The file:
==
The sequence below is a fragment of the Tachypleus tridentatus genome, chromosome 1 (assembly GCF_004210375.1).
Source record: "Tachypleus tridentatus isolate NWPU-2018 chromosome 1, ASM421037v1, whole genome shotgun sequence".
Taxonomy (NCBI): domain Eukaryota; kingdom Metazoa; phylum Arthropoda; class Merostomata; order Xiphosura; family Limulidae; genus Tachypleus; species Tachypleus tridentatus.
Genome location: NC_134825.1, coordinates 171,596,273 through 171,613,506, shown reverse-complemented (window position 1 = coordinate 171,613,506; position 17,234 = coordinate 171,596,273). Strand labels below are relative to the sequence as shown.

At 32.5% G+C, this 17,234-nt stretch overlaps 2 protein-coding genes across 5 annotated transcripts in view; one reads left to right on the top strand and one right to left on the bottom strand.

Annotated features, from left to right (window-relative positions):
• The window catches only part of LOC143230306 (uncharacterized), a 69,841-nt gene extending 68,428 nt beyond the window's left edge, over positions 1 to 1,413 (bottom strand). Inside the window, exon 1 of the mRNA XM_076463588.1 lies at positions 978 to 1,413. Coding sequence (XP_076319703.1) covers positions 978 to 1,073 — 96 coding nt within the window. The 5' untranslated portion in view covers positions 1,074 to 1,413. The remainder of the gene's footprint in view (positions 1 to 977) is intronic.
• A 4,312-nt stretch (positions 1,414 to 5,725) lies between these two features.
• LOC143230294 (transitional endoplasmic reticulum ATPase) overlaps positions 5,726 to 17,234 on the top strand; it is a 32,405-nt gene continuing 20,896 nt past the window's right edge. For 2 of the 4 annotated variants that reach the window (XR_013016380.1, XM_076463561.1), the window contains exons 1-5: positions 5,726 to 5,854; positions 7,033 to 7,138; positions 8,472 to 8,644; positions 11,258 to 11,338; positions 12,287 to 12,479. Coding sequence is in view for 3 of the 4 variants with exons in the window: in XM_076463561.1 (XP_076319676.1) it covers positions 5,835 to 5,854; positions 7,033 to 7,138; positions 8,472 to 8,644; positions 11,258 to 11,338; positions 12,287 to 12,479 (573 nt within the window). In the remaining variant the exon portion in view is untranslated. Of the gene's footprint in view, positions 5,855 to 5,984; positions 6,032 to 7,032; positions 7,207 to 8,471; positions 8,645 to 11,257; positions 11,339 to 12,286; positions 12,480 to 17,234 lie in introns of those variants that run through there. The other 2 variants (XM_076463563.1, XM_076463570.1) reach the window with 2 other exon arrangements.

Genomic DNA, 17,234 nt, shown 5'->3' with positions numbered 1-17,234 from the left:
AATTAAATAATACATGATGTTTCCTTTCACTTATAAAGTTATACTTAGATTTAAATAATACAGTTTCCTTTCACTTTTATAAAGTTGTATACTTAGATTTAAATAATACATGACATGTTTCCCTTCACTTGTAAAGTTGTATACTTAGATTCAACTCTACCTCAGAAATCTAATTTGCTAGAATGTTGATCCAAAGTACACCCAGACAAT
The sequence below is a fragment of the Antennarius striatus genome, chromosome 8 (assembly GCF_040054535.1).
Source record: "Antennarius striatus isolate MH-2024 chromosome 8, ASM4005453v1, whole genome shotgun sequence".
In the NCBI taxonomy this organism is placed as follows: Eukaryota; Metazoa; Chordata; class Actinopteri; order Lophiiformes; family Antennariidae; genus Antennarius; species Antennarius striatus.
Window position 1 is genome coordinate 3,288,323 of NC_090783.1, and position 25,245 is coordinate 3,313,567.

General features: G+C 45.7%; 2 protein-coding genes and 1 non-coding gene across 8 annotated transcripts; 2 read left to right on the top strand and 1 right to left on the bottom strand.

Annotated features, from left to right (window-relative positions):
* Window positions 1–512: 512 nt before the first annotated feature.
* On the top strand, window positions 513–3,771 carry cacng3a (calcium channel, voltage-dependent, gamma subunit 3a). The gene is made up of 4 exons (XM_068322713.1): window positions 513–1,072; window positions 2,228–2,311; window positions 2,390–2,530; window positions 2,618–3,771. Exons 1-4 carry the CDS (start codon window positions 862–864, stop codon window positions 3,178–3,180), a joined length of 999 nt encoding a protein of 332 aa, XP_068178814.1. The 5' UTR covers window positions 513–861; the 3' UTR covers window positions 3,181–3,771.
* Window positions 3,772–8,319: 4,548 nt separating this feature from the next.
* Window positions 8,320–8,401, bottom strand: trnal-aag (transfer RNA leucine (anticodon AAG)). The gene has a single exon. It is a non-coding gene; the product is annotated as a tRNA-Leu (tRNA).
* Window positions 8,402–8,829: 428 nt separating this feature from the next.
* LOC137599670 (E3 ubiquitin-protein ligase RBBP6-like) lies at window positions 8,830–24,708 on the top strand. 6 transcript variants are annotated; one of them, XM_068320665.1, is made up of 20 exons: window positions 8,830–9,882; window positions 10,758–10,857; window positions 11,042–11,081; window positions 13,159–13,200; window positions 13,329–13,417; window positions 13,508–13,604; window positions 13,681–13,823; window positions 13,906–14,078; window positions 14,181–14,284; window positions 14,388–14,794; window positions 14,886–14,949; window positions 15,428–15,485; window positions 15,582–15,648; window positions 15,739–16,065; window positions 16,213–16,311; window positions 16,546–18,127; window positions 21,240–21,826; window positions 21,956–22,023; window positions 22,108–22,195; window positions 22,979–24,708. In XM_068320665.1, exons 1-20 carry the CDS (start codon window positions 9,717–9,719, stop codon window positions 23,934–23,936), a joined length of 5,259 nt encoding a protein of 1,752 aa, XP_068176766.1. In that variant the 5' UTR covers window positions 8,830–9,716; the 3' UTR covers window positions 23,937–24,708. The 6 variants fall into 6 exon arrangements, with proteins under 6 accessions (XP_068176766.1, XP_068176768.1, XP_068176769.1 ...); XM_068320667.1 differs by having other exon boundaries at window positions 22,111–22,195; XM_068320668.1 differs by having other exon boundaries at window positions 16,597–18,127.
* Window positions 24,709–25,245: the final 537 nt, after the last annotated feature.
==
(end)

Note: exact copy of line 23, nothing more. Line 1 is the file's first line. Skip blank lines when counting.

* LOC137599670 (E3 ubiquitin-protein ligase RBBP6-like) lies at window positions 8,830–24,708 on the top strand. 6 transcript variants are annotated; one of them, XM_068320665.1, is made up of 20 exons: window positions 8,830–9,882; window positions 10,758–10,857; window positions 11,042–11,081; window positions 13,159–13,200; window positions 13,329–13,417; window positions 13,508–13,604; window positions 13,681–13,823; window positions 13,906–14,078; window positions 14,181–14,284; window positions 14,388–14,794; window positions 14,886–14,949; window positions 15,428–15,485; window positions 15,582–15,648; window positions 15,739–16,065; window positions 16,213–16,311; window positions 16,546–18,127; window positions 21,240–21,826; window positions 21,956–22,023; window positions 22,108–22,195; window positions 22,979–24,708. In XM_068320665.1, exons 1-20 carry the CDS (start codon window positions 9,717–9,719, stop codon window positions 23,934–23,936), a joined length of 5,259 nt encoding a protein of 1,752 aa, XP_068176766.1. In that variant the 5' UTR covers window positions 8,830–9,716; the 3' UTR covers window positions 23,937–24,708. The 6 variants fall into 6 exon arrangements, with proteins under 6 accessions (XP_068176766.1, XP_068176768.1, XP_068176769.1 ...); XM_068320667.1 differs by having other exon boundaries at window positions 22,111–22,195; XM_068320668.1 differs by having other exon boundaries at window positions 16,597–18,127.